Wanting to repay the officer for taking her out of a life of drug abuse and crime, the 40-year-old jumped at the chance to help save his life.
An Alabama woman, who was once on the state's "Most Wanted" list, recently repaid an immense debt with an equally monumental sacrifice. Jocelynn James, of Russellville, saved the life of the police officer who put her in jail nearly a decade ago when she donated her kidney to him. The 40-year-old reached out to retired Phil Campbell officer Terrell Potter when she saw on Facebook that he was in dire need of a kidney transplant. Wanting to repay Potter for saving her from a life of drug abuse and crime, James jumped at the chance to help save his life.
According to WNYW, James was arrested 16 times for theft and drug charges between the years of 2007 and 2012. She remembers that period as one of the darkest phases of her life, one from which she didn't have much hope of surviving. "I was just living a really bad life, doing a lot of really bad things that I shouldn’t have had no business doing, and I was just a really lost person," she told the network. This was when Potter came into her life and saw that she was going through a difficult place in her life.
"She was out running crazy, stealing and doing drugs and things she shouldn't be doing," he recalled. "I locked her up a couple of times". James says she was finally given the strength to battle her opioid addiction while serving a six-month stint in a halfway house in 2013, reports Daily Mail. And this year, on November 5, she will celebrate eight years of sobriety and being out of jail. "I was sick of living that life, and I wanted to do something different," James said. "I'm perfect, I'm healthy, and I had no idea that I was that healthy."
Meanwhile, in November 2019 — as James marked her seventh year of being sober — a recently retired Potter learned that his kidney was only functioning at 5 percent. Doctors informed him that he would have to face a seven to eight-year waiting period for a new kidney. "We began praying about getting the right kidney," he said. "We were looking all over the Southeast." Little did he know that he'd already met the person whose kidney would be a perfect match for him and that she lived just two miles away. James revealed that she was scrolling through her phone at home when she saw a Facebook post about Potter's search for a donor.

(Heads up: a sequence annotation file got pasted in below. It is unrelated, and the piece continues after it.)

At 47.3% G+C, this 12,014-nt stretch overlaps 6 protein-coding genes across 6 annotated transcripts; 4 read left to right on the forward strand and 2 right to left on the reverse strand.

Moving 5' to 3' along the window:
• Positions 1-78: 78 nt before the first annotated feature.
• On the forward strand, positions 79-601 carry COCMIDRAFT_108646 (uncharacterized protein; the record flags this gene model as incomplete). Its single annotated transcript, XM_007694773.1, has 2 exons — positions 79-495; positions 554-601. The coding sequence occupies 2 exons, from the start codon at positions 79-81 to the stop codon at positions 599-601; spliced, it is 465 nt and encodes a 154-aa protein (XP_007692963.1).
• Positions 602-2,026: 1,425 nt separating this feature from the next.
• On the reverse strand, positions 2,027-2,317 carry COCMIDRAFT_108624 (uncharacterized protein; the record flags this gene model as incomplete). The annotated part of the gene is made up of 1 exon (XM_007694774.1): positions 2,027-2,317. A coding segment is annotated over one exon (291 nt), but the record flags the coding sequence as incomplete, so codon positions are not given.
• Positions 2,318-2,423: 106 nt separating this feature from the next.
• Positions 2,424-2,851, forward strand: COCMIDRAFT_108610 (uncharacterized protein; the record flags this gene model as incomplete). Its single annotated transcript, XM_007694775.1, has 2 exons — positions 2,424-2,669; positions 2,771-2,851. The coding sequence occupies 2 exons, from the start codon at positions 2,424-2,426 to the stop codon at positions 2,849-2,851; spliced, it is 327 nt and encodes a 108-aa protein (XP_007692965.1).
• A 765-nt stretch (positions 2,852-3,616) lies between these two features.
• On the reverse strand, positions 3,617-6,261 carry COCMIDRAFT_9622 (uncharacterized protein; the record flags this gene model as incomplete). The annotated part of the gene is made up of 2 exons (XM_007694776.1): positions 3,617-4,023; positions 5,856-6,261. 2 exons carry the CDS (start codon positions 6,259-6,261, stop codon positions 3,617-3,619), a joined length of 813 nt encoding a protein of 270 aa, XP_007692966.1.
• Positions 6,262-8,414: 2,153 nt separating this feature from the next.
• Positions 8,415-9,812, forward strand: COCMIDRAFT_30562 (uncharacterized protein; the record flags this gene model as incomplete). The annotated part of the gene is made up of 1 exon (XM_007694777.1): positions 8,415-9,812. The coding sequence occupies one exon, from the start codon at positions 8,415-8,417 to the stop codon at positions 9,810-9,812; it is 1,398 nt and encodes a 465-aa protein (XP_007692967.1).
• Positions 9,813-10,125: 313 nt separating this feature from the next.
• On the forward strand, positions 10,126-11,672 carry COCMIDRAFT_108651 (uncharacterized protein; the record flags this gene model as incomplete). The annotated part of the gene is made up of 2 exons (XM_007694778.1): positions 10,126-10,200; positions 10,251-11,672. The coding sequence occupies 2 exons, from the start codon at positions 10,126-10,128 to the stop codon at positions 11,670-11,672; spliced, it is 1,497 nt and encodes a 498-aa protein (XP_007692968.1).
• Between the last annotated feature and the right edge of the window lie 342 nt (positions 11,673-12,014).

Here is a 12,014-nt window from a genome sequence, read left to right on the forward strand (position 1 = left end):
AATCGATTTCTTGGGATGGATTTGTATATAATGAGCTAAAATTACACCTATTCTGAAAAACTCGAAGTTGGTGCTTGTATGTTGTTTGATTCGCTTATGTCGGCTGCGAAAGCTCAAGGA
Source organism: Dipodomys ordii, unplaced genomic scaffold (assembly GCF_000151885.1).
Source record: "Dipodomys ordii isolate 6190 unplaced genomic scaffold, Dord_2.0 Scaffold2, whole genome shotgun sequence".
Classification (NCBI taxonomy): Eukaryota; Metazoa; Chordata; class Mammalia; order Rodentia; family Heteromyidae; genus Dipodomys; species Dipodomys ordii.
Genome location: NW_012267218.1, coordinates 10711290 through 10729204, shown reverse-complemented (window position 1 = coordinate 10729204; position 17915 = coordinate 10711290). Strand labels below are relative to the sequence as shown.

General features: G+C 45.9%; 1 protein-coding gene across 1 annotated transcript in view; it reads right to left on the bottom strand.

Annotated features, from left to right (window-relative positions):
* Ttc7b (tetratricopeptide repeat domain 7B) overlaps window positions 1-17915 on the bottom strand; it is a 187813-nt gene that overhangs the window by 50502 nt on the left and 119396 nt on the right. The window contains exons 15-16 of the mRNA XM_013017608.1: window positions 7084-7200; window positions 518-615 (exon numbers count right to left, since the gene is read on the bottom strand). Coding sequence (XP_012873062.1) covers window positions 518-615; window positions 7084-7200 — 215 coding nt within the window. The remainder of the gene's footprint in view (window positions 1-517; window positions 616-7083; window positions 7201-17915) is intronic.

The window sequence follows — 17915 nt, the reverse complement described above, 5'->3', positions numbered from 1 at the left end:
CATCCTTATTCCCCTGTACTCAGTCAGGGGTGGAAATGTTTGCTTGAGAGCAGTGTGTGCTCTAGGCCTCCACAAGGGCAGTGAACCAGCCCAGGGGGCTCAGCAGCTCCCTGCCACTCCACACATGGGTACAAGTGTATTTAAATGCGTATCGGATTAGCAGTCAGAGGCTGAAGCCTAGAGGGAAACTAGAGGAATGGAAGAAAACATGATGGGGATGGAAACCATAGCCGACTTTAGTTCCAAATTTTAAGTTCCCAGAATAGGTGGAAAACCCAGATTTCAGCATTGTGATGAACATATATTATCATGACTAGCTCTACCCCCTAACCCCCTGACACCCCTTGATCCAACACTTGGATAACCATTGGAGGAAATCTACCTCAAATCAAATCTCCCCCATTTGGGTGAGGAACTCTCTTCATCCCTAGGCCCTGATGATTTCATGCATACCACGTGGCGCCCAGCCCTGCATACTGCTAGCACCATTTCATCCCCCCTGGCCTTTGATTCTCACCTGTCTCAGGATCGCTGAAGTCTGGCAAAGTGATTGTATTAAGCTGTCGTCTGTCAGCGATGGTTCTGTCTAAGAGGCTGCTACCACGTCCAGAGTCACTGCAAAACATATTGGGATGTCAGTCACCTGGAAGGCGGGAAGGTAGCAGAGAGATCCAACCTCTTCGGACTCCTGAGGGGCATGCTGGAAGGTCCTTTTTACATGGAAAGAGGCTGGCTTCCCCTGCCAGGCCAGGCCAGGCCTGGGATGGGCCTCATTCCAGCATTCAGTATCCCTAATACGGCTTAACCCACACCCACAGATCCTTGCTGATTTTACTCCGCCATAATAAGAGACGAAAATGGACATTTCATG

"I just threw my phone down and the holy spirit told me right then that I had that man's kidney," she said. "If you asked me 100 names of who may give me a kidney, her name would have not been on the list. It's just unbelievable that she was willing to do that," Potter remarked. A series of tests determined that James was a perfect match for Potter. In fact, doctors at Vanderbilt University Hospital in Nashville told her that they'd "never had a better match for a kidney transplant."
Finally, on July 21, Potter received a successful kidney transplant. "All the numbers were great. It started working from the time it was put in," he revealed. The former cop, who now considers James another one of his daughters, added: "It’s made a great relationship and a bond between us that can go forever. There's no doubt about that. Her giving me a kidney, It extended my life."
James credits her faith for enabling her to use a part of her body that she abused for so long to save another. "God restored me from the inside out, and to be able to give another human a kidney to extend his life is really rewarding," she said.